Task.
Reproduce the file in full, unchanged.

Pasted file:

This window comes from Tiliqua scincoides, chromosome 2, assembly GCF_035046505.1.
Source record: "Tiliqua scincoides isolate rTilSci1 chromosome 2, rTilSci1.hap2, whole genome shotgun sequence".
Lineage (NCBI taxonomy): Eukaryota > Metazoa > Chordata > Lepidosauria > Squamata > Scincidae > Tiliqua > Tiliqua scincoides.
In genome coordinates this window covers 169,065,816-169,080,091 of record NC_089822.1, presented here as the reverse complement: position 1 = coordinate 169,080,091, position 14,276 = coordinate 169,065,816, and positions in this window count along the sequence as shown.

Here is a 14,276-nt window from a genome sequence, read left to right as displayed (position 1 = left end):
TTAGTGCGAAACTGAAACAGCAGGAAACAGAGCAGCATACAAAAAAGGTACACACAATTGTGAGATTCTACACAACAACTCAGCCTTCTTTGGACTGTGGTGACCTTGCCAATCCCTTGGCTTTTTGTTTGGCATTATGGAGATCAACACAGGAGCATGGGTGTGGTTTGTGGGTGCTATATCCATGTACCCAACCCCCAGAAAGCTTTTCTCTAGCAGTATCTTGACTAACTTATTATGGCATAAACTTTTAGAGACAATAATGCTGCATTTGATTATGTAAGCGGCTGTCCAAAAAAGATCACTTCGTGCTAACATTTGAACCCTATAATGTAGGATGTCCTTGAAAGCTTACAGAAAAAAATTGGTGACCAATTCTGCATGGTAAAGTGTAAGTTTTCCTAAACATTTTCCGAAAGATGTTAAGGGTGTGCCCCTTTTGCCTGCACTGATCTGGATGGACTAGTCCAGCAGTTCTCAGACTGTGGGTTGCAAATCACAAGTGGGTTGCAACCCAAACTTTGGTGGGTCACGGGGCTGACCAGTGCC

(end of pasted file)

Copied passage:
This window comes from Tiliqua scincoides, chromosome 2, assembly GCF_035046505.1.
Source record: "Tiliqua scincoides isolate rTilSci1 chromosome 2, rTilSci1.hap2, whole genome shotgun sequence".
Lineage (NCBI taxonomy): Eukaryota > Metazoa > Chordata > Lepidosauria > Squamata > Scincidae > Tiliqua > Tiliqua scincoides.
In genome coordinates this window covers 169,065,816-169,080,091 of record NC_089822.1, presented here as the reverse complement: position 1 = coordinate 169,080,091, position 14,276 = coordinate 169,065,816, and positions in this window count along the sequence as shown.

Here is a 14,276-nt window from a genome sequence, read left to right as displayed (position 1 = left end):
TTAGTGCGAAACTGAAACAGCAGGAAACAGAGCAGCATACAAAAAAGGTACACACAATTGTGAGATTCTACACAACAACTCAGCCTTCTTTGGACTGTGGTGACCTTGCCAATCCCTTGGCTTTTTGTTTGGCATTATGGAGATCAACACAGGAGCATGGGTGTGGTTTGTGGGTGCTATATCCATGTACCCAACCCCCAGAAAGCTTTTCTCTAGCAGTATCTTGACTAACTTATTATGGCATAAACTTTTAGAGACAATAATGCTGCATTTGATTATGTAAGCGGCTGTCCAAAAAAGATCACTTCGTGCTAACATTTGAACCCTATAATGTAGGATGTCCTTGAAAGCTTACAGAAAAAAATTGGTGACCAATTCTGCATGGTAAAGTGTAAGTTTTCCTAAACATTTTCCGAAAGATGTTAAGGGTGTGCCCCTTTTGCCTGCACTGATCTGGATGGACTAGTCCAGCAGTTCTCAGACTGTGGGTTGCAAATCACAAGTGGGTTGCAACCCAAACTTTGGTGGGTCACGGGGCTGACCAGTGCC